Ortigia is Siracusa’s downtown. While getting there, although no one notices it, you cross a 30 m-long bridge. Which undoubtedly makes Ortigia an island.
Ortigia is also the history of Siracusa. It was the most important Greek colony of all to the point that it won against its Greek “parents” in a historic war hundreds of years before christ. And the colony was born in Ortigia and not on the mainland.
By including it on my itinerary, I was wondering how much of an island Ortigia is today, and how much its inhabitants feel its island essence. Once again, two days are too few to understand this, but I had some clear proofs that a sense of insularity exists here too. They came from Massimo’s visible emotion when he was telling us about its daily crossing of the bridge to go to work to create charming jewels, some of which inspired directly by Ortigia’s Greek history. Or from the stories about the small town lifestyle from a late “ortigiana”, Tiziana, of the Enoteca “a putia” delle cose buone (where food is awesome and the atmosphere impressively nice).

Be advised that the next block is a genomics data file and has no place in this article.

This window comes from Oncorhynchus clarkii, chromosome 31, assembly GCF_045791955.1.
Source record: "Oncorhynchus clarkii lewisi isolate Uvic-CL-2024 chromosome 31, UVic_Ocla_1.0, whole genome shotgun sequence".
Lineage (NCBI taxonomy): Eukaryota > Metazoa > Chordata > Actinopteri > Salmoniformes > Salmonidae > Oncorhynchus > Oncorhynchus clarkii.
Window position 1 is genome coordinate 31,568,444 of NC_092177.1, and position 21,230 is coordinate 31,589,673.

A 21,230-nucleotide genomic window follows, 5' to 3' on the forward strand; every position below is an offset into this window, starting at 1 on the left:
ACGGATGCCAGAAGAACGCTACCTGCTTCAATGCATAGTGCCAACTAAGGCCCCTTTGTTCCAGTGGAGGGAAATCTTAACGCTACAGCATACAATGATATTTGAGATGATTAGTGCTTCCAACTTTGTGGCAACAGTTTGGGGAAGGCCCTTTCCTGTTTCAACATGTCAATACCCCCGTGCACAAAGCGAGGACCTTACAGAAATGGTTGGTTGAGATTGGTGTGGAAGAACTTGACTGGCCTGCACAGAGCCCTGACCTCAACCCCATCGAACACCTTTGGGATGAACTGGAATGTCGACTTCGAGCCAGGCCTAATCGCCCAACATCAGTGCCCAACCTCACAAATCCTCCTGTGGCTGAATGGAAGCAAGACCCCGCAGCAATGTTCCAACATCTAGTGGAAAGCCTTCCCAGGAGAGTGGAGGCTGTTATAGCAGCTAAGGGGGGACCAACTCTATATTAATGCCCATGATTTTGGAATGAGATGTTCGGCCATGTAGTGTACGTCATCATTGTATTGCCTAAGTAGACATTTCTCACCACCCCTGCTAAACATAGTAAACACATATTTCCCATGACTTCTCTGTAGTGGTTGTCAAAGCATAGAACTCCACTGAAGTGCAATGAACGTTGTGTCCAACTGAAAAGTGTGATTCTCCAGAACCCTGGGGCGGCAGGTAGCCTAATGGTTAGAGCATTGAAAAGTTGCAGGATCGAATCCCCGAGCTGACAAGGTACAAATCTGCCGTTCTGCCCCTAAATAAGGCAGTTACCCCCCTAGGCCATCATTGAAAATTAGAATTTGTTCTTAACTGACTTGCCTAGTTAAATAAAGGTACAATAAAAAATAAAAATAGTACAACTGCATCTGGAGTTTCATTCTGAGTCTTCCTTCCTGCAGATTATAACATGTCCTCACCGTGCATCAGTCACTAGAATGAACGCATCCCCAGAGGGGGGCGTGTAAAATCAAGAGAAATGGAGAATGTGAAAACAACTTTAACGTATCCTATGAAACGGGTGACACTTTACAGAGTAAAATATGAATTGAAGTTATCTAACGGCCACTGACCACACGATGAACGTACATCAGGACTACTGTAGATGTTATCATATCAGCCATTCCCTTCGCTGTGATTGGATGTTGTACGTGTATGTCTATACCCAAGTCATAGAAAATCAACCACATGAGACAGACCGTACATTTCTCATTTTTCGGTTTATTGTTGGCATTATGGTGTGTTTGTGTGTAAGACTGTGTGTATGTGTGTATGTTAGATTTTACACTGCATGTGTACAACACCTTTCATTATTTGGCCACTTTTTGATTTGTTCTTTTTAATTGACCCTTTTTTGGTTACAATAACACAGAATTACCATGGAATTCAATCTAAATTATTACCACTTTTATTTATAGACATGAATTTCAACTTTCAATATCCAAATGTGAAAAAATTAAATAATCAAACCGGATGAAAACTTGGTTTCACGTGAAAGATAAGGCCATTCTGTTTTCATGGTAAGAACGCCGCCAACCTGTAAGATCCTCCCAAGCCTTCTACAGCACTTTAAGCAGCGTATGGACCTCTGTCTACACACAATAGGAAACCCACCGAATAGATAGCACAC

I mean, there’d be a lot to say and investigate. But it’s not my purpose right now. All I know is that Ortigia is one of Italy’s most beautiful places, Piazza Minerva is in my opinion (and according to Emanuele Crialese too) the most beautiful square in Italy, but the cost of an apartment at the square meter is around 10 thousand euros, and so this balance already partially destabilized by an exorbitant amount of tourists is fragile and put at risk day by day. I wish there were more people like Paola, owner of a lovely B&B, a cozy woman, with so much desire to share and totally devoted to her Ortigia. Thank you so much, Paola…
Anyway. Now I set sail towards another atypical island, the historic centre of Gallipoli. To reach it, the longest leg so far awaits me: 240 miles of Ionian Sea.
Posted on: Leave a comment